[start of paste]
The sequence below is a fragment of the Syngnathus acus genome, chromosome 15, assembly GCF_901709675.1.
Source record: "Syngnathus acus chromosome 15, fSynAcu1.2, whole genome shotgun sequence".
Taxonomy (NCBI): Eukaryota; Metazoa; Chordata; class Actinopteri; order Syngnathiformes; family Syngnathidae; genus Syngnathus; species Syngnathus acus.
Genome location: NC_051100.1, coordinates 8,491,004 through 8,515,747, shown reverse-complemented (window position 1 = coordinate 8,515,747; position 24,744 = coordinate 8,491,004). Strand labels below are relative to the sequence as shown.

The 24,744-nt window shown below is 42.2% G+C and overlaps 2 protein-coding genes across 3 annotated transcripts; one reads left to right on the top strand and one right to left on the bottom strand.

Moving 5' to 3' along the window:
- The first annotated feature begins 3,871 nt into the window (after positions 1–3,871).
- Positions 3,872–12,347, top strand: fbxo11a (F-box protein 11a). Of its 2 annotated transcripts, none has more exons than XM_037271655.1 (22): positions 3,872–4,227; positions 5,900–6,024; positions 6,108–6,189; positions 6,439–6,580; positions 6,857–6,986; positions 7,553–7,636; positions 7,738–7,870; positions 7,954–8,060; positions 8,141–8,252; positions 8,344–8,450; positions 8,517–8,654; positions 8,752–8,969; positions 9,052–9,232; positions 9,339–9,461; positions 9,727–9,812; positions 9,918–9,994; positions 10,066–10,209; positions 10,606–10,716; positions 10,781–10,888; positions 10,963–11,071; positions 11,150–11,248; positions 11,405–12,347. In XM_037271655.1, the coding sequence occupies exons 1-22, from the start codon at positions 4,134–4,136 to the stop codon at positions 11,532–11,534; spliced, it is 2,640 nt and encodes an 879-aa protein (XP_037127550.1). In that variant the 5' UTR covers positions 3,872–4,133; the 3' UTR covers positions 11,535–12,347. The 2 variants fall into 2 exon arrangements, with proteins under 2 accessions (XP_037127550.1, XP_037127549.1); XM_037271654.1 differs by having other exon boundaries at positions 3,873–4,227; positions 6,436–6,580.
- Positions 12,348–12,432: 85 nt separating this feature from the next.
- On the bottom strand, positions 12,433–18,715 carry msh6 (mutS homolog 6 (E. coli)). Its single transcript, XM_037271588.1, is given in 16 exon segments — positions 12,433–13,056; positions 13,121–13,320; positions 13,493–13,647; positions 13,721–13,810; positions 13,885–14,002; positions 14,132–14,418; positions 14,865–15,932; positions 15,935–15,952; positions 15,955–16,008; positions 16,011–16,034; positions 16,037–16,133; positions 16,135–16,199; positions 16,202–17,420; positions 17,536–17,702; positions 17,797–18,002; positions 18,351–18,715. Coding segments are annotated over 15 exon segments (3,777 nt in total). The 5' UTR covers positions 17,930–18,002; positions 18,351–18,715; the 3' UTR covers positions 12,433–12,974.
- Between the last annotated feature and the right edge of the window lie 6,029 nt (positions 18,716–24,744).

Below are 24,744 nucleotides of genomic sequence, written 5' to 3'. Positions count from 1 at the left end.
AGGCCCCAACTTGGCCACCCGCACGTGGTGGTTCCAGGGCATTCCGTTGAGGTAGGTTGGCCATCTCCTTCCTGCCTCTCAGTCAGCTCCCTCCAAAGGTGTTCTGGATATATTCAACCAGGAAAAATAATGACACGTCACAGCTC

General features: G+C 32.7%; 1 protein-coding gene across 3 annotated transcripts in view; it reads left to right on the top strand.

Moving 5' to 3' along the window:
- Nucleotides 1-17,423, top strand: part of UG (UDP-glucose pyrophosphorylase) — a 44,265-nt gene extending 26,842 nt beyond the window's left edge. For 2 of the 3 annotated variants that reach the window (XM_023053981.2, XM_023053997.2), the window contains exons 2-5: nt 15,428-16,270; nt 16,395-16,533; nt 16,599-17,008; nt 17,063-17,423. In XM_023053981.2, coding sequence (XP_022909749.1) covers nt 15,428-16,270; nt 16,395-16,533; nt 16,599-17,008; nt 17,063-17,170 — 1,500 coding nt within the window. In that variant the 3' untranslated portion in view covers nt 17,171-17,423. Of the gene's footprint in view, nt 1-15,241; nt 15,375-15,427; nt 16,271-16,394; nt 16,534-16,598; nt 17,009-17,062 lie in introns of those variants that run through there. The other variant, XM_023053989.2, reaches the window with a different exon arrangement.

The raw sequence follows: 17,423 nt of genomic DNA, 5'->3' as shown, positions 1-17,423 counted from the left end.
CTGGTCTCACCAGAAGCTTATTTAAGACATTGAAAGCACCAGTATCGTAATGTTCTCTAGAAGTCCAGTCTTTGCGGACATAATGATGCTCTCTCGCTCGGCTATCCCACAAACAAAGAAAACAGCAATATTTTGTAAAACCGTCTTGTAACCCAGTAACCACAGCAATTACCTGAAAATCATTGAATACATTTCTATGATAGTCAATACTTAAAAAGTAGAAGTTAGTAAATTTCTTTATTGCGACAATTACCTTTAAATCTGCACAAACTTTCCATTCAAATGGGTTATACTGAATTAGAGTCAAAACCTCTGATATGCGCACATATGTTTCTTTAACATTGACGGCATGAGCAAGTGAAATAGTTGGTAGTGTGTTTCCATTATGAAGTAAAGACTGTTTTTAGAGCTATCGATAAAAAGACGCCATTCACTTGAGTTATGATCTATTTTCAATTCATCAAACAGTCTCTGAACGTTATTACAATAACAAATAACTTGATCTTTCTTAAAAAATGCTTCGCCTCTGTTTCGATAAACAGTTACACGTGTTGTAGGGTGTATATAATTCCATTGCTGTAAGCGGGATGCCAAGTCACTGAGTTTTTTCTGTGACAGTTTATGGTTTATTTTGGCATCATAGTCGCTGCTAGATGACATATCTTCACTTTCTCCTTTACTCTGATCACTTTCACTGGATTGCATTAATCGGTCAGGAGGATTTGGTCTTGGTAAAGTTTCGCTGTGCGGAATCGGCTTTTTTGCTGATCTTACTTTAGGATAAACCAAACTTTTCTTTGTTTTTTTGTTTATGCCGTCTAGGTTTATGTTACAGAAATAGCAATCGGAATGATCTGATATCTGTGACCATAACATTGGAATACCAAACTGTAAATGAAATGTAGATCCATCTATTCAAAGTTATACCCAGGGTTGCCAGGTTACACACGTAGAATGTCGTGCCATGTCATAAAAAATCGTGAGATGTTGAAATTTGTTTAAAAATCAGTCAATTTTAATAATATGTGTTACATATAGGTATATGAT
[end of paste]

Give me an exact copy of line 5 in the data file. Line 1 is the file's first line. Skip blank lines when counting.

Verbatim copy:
The 24,744-nt window shown below is 42.2% G+C and overlaps 2 protein-coding genes across 3 annotated transcripts; one reads left to right on the top strand and one right to left on the bottom strand.